The ship has seen a series of aircraft operate from its decks, including the the Sea Harrier, White Tigers, Seaking 42B, Seaking 42C and Chetaks.

Under the Indian Flag, various aircraft have flown more than 22,034 hours from the decks of the INS Viraat which implies that the carrier has been at sea for over six years covering the entire globe about 27 times.

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The ship played a major role in the Operation Jupiter in 1989 as part of the Indian Peace Keeping Force operations in Sri Lanka and Operation Vijay in 1999 during the Kargil War.

The last operational deployment of the ship was at the International Fleet Review (IFR-2016) in Visakhapatnam. (IANS)

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Pakistan was preparing to use nukes during Kargil war: Ex-White House Official

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Image: Wikipedia

New Delhi: Pakistan was preparing its nuclear weapons for deployment and possible use against India during the 1999 Kargil war when its army was suffering heavy casualties at the hands of the latter, the CIA had warned then President Bill Clinton, a former top White House official has said.

The CIA briefed Bill Clinton in this regard in July 4, 1999 when the president was scheduled to meet the visiting Pakistan Prime Minister Nawaz Sharif.

Sharif had rushed to Washington and sought a meeting with Clinton in the wake of heavy losses suffered by Pakistani army by their Indian counterparts, looking for an honorable exit when a defeat seemed imminent.

“The morning of the Fourth (of July, 1999), the CIA wrote in its top-secret Daily Brief that Pakistan was preparing its nuclear weapons for deployment and possible use. The intelligence was very compelling. The mood in the Oval Office was grim,” Bruce Riedel, who worked at the time in the National Security Council of the White House and was among the few present at the Clinton-Sharif meeting said, NDTV reported.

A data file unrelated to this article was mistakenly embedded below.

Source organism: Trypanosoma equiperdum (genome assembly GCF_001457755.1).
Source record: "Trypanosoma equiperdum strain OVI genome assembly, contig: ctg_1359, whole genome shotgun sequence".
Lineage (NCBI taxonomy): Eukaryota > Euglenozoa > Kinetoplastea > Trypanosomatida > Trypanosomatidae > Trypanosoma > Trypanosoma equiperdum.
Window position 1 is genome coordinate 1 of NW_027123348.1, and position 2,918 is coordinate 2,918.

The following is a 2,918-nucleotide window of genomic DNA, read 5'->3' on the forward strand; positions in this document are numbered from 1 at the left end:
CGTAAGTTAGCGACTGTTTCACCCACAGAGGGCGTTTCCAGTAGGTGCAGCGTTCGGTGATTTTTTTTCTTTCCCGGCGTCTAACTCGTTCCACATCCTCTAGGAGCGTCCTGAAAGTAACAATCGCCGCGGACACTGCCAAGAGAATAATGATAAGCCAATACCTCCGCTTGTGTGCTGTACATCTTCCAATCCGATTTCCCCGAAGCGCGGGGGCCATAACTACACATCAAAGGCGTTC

ALSO READ: How India, Pakistan can avoid nuclear war

Riedel made the revelations in an obituary he wrote for Sandy Berger, former national security advisor to Clinton, who died of cancer on Wednesday.

“Berger urged Clinton to hear out Sharif, but to be firm… Pakistan started this crisis and it must end it without any compensation. The president needed to make clear to the prime minister that only a Pakistani withdrawal could avert further escalation,” he wrote.

“Sandy knew Clinton better than anyone, his natural inclination was to find a deal. This time, no deal was possible, it must be an unequivocal Pakistani climbdown,” Riedel said.

“It worked. Sharif agreed to pull back his troops. It later cost him his job: The army ousted him in a coup and he spent a decade in exile in Saudi Arabia. But the risk of a nuclear exchange in South Asia was averted,” Riedel wrote.

(With inputs from agencies)

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SC dismisses plea for probe into Kargil war purchases

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New Delhi: The Supreme Court on Monday dismissed a plea for investigation into purchase at inflated price of caskets for soldiers martyred during the Kargil war and other items since the issues had been decided by trial courts.

An apex court bench of Justice T.S. Thakur and Justice V. Gopala Gowda declined the plea as counsel S Balasubramanian appearing for the Centre told the court that the Central Bureau of Investigation (CBI) had arraigned one Victor Baiza in the aluminium casket purchase case, but he was discharged by the court of metropolitan magistrate.

Similarly, Balasubramanian said, the CBI investigated the charges of wrongdoing in the purchase of Krasonpol ammunition, found nothing and filed a closure report that too was accepted by a trial court.

Balasubramanian said that allegations of wrongdoing in the purchase of snow suits were based on mere apprehensions as no contract was entered into and consequently no money was paid.

KG Dhananjay Chauhan moved the apex court for investigation into the alleged wrongdoings in the purchases done during the Kargil war in 1999 and sought putting in place a transparent procedure for the purchase of defence material.

The plea for investigation into the alleged scams had become infructuous in the wake of lower courts’ decisions, the apex court said.

(IANS)